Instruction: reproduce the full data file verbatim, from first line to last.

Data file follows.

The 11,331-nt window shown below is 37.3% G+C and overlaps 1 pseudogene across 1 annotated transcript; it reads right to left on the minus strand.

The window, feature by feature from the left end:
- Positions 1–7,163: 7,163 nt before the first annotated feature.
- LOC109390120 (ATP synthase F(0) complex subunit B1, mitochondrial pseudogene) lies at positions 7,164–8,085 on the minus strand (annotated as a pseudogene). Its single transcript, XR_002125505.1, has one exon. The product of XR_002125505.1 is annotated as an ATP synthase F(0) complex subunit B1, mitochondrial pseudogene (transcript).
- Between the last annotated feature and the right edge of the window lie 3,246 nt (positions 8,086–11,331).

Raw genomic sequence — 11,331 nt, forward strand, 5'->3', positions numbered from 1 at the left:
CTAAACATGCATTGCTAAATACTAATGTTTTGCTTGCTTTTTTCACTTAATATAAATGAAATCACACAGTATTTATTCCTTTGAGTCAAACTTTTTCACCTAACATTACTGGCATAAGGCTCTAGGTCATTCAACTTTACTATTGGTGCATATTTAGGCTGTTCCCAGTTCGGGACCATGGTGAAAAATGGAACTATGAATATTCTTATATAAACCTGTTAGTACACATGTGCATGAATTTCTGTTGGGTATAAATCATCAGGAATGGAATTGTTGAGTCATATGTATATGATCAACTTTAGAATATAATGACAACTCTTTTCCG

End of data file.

The 11,331-nt window shown below is 37.3% G+C and overlaps 1 pseudogene across 1 annotated transcript; it reads right to left on the minus strand.

The window, feature by feature from the left end:
- Positions 1–7,163: 7,163 nt before the first annotated feature.
- LOC109390120 (ATP synthase F(0) complex subunit B1, mitochondrial pseudogene) lies at positions 7,164–8,085 on the minus strand (annotated as a pseudogene). Its single transcript, XR_002125505.1, has one exon. The product of XR_002125505.1 is annotated as an ATP synthase F(0) complex subunit B1, mitochondrial pseudogene (transcript).
- Between the last annotated feature and the right edge of the window lie 3,246 nt (positions 8,086–11,331).

Raw genomic sequence — 11,331 nt, forward strand, 5'->3', positions numbered from 1 at the left:
CTAAACATGCATTGCTAAATACTAATGTTTTGCTTGCTTTTTTCACTTAATATAAATGAAATCACACAGTATTTATTCCTTTGAGTCAAACTTTTTCACCTAACATTACTGGCATAAGGCTCTAGGTCATTCAACTTTACTATTGGTGCATATTTAGGCTGTTCCCAGTTCGGGACCATGGTGAAAAATGGAACTATGAATATTCTTATATAAACCTGTTAGTACACATGTGCATGAATTTCTGTTGGGTATAAATCATCAGGAATGGAATTGTTGAGTCATATGTATATGATCAACTTTAGAATATAATGACAACTCTTTTCCG